I Hate Damning God

Who says, Buddha damn it, Mohammed damn it, or some such foolishness?

Moon over the Mississippi Delta

Moon over the Mississippi Delta


“You shall not take the name of the Lord your God in vain, for the Lord will not hold him guiltless who takes his name in vain.” — The Third Commandment given to Moses by God

Having spent many a year eschewing all forms of cursing and vile language I have slipped over the last 10 years into saying many words and phrases that I am sure grieve the Lord. I am rather loose with my language now, but I hate to hear folks take the Lord’s name in vain. I really do.

Am I a hypocrite? Yes! But, the Lord takes no delight in hearing His name taken in vain. “G** damn it” is not okay for a Jew or Christian to utter and it is futile for a non-believer to speak. I often hear Christians in leadership positions say GD, and this just shouldn’t be. Also, too many blues musicians do the same thing. I can stomach “damn,” but please leave God out of it! Damning God or asking him to damn others is unconscionable.

I hate, hate, hate hearing someone say GD. I will not even spell it out and I don’t use it. I am amazed how many folks who do not believe in God will consistently say GD! I am also astonished how many people will say “Jesus,” or “Jesus Christ,” and not in supplication, but in frustration, and many of them do not believe in Him. This post, however, is relegated to GD.

Who says, Buddha damn it, Mohammed damn it, or some such foolishness? I’ve never heard those words spoken and I can assure you Westerners in the Arab world do not say it about Mohammed as they know a fatwah will be placed on their ass. How sad is it that we fear man more than we fear God?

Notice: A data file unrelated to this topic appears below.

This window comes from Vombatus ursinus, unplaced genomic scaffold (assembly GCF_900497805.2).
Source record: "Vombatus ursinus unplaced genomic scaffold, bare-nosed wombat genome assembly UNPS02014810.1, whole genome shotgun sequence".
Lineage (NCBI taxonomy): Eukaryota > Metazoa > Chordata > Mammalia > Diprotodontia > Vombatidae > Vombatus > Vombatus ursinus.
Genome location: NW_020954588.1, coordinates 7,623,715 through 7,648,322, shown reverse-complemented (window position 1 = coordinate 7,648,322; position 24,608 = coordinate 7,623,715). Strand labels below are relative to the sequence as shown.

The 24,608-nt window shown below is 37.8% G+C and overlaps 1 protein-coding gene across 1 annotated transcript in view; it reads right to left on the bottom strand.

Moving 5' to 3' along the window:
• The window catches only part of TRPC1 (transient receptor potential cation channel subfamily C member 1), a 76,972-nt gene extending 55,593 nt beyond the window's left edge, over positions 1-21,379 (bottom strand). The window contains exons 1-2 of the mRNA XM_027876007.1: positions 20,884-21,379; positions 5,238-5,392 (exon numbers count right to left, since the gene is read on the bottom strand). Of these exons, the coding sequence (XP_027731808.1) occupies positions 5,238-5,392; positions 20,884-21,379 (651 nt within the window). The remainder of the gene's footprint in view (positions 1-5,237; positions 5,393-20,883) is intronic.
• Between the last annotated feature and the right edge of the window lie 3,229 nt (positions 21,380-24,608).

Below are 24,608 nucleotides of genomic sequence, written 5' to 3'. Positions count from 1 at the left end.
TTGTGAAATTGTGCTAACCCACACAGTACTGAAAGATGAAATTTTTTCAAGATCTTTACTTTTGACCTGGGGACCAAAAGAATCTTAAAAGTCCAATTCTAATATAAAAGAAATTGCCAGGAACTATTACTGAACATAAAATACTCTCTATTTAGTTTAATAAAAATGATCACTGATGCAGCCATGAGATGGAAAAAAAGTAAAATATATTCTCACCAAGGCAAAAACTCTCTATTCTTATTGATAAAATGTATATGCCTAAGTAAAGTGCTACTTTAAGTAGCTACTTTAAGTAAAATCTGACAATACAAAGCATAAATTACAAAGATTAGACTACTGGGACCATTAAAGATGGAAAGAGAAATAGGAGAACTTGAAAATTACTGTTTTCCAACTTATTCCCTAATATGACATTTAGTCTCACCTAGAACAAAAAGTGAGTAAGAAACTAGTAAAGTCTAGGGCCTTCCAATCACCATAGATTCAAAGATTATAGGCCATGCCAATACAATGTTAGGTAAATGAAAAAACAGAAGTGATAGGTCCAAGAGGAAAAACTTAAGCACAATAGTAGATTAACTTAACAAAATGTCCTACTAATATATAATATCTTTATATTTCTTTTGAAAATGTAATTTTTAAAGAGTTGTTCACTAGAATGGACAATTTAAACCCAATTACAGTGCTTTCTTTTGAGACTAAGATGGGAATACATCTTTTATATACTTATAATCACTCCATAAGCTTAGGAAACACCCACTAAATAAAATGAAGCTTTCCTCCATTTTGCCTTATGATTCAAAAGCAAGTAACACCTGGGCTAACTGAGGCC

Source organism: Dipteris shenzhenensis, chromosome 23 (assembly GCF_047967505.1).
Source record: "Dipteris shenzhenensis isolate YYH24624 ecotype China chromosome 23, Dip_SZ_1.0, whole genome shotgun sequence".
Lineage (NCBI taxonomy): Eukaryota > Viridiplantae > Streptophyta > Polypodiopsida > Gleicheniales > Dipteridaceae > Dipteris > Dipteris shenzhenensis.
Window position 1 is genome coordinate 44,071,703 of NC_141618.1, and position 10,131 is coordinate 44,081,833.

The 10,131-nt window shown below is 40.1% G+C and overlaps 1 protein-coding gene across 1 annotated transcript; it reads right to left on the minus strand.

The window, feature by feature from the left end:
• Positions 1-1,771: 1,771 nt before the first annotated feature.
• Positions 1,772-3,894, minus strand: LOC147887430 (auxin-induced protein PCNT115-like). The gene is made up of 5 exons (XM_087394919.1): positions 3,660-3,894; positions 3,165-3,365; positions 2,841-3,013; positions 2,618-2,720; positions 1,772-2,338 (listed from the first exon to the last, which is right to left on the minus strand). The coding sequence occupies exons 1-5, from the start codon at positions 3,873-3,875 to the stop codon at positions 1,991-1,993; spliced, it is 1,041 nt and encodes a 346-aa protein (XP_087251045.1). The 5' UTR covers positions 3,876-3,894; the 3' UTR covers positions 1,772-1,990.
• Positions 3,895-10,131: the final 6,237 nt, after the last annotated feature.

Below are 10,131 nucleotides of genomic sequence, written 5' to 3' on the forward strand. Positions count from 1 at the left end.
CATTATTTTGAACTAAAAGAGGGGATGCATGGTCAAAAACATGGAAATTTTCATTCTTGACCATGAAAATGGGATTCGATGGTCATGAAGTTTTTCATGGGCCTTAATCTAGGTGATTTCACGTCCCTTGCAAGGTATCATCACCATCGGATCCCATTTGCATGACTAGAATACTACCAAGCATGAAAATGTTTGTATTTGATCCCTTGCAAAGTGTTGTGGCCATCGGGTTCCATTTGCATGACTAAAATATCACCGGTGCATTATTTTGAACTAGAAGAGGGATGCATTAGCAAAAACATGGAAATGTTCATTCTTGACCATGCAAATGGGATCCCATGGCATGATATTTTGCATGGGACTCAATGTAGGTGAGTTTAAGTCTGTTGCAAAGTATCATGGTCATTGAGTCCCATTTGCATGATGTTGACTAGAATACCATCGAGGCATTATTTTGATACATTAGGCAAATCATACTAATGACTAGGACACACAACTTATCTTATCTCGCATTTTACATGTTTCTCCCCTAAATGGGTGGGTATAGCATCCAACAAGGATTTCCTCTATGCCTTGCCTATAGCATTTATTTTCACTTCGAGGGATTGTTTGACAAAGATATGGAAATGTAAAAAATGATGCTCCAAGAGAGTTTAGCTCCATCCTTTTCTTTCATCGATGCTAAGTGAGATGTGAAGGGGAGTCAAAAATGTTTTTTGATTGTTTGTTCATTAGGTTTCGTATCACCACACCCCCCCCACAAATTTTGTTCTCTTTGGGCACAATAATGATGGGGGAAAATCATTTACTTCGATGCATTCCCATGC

So, if we want to damn something it would be better that we do it in our own name, then the consequences belong solely to us! Have a good day, Billy Damn It!

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  1. I always thought that taking the lords name in vain meant asking the lord to make ‘vain changes’, for instance, asking him to do things that obviously he hasi n his control, like asking him for OLE MISS to win, , or asking him to change the destiny of those who are already in his hands, like our lives, Vain, like vanity, like asking him for OUR will be done,, instead of humbly accepting what he has planned. Doesn’t he already know what to do?

    • G.D., Thanks for the comment! I do imagine that could be an interpretation! In my feeble mind taking the Lord’s name in vain just means using it lightly, irreverently, disrespectfully, or with little thought for how He views it! I do not think God damns us every time we do so, but I do think it grieves Him! And, I agree with you, praying that a team will win a game is “vain” and too many folks including moi treat God like a bank or Sugar Daddy, instead of embracing His will; though it is okay, in my opinion, to pray for what we deem small things; it is the attitude I reckon that makes the difference! Thanks for the comment! 🙂

  2. A close friend of mine, who also is very schooled in the use of profanity, uses “Judas” as his go to curse in place of the gd or the jc curse.

  3. You can say “G-d damn” or “G-d blind me” on network TV. BUT! Only if you’re an athiest the channels will allow it. If a Christian, Catholic or Jew says it, the word “G-d” gets automatically bleeped.

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